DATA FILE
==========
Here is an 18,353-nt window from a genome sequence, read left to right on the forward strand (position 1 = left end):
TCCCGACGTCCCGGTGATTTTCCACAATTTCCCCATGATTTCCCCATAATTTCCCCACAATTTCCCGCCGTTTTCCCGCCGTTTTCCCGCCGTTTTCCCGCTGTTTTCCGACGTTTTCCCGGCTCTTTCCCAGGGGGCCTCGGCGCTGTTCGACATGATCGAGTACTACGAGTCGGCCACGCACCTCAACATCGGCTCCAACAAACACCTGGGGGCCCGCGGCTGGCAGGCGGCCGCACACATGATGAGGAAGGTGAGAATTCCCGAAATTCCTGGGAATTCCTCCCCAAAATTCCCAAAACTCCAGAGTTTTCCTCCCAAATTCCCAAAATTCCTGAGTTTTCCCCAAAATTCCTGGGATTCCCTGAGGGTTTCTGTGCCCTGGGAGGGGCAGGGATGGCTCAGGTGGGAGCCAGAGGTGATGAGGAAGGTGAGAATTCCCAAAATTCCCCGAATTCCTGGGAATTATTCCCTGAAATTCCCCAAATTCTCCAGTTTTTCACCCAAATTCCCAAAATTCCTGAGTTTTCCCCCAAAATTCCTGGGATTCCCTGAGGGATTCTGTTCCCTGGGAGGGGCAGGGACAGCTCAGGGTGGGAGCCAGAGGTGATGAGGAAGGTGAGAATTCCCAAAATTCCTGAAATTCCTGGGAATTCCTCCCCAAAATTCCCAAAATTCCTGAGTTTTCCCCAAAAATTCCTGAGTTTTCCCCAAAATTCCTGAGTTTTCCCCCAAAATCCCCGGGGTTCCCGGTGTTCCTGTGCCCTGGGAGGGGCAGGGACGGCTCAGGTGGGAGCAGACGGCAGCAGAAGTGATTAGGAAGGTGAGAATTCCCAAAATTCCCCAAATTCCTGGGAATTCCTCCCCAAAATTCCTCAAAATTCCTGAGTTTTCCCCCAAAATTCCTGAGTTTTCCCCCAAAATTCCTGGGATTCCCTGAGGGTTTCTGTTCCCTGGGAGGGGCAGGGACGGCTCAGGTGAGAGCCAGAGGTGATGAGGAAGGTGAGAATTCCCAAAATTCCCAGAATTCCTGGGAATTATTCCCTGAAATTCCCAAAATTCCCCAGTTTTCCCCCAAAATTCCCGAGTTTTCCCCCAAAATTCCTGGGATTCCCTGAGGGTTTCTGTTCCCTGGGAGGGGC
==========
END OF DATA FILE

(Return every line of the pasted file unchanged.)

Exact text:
Here is an 18,353-nt window from a genome sequence, read left to right on the forward strand (position 1 = left end):
TCCCGACGTCCCGGTGATTTTCCACAATTTCCCCATGATTTCCCCATAATTTCCCCACAATTTCCCGCCGTTTTCCCGCCGTTTTCCCGCCGTTTTCCCGCTGTTTTCCGACGTTTTCCCGGCTCTTTCCCAGGGGGCCTCGGCGCTGTTCGACATGATCGAGTACTACGAGTCGGCCACGCACCTCAACATCGGCTCCAACAAACACCTGGGGGCCCGCGGCTGGCAGGCGGCCGCACACATGATGAGGAAGGTGAGAATTCCCGAAATTCCTGGGAATTCCTCCCCAAAATTCCCAAAACTCCAGAGTTTTCCTCCCAAATTCCCAAAATTCCTGAGTTTTCCCCAAAATTCCTGGGATTCCCTGAGGGTTTCTGTGCCCTGGGAGGGGCAGGGATGGCTCAGGTGGGAGCCAGAGGTGATGAGGAAGGTGAGAATTCCCAAAATTCCCCGAATTCCTGGGAATTATTCCCTGAAATTCCCCAAATTCTCCAGTTTTTCACCCAAATTCCCAAAATTCCTGAGTTTTCCCCCAAAATTCCTGGGATTCCCTGAGGGATTCTGTTCCCTGGGAGGGGCAGGGACAGCTCAGGGTGGGAGCCAGAGGTGATGAGGAAGGTGAGAATTCCCAAAATTCCTGAAATTCCTGGGAATTCCTCCCCAAAATTCCCAAAATTCCTGAGTTTTCCCCAAAAATTCCTGAGTTTTCCCCAAAATTCCTGAGTTTTCCCCCAAAATCCCCGGGGTTCCCGGTGTTCCTGTGCCCTGGGAGGGGCAGGGACGGCTCAGGTGGGAGCAGACGGCAGCAGAAGTGATTAGGAAGGTGAGAATTCCCAAAATTCCCCAAATTCCTGGGAATTCCTCCCCAAAATTCCTCAAAATTCCTGAGTTTTCCCCCAAAATTCCTGAGTTTTCCCCCAAAATTCCTGGGATTCCCTGAGGGTTTCTGTTCCCTGGGAGGGGCAGGGACGGCTCAGGTGAGAGCCAGAGGTGATGAGGAAGGTGAGAATTCCCAAAATTCCCAGAATTCCTGGGAATTATTCCCTGAAATTCCCAAAATTCCCCAGTTTTCCCCCAAAATTCCCGAGTTTTCCCCCAAAATTCCTGGGATTCCCTGAGGGTTTCTGTTCCCTGGGAGGGGC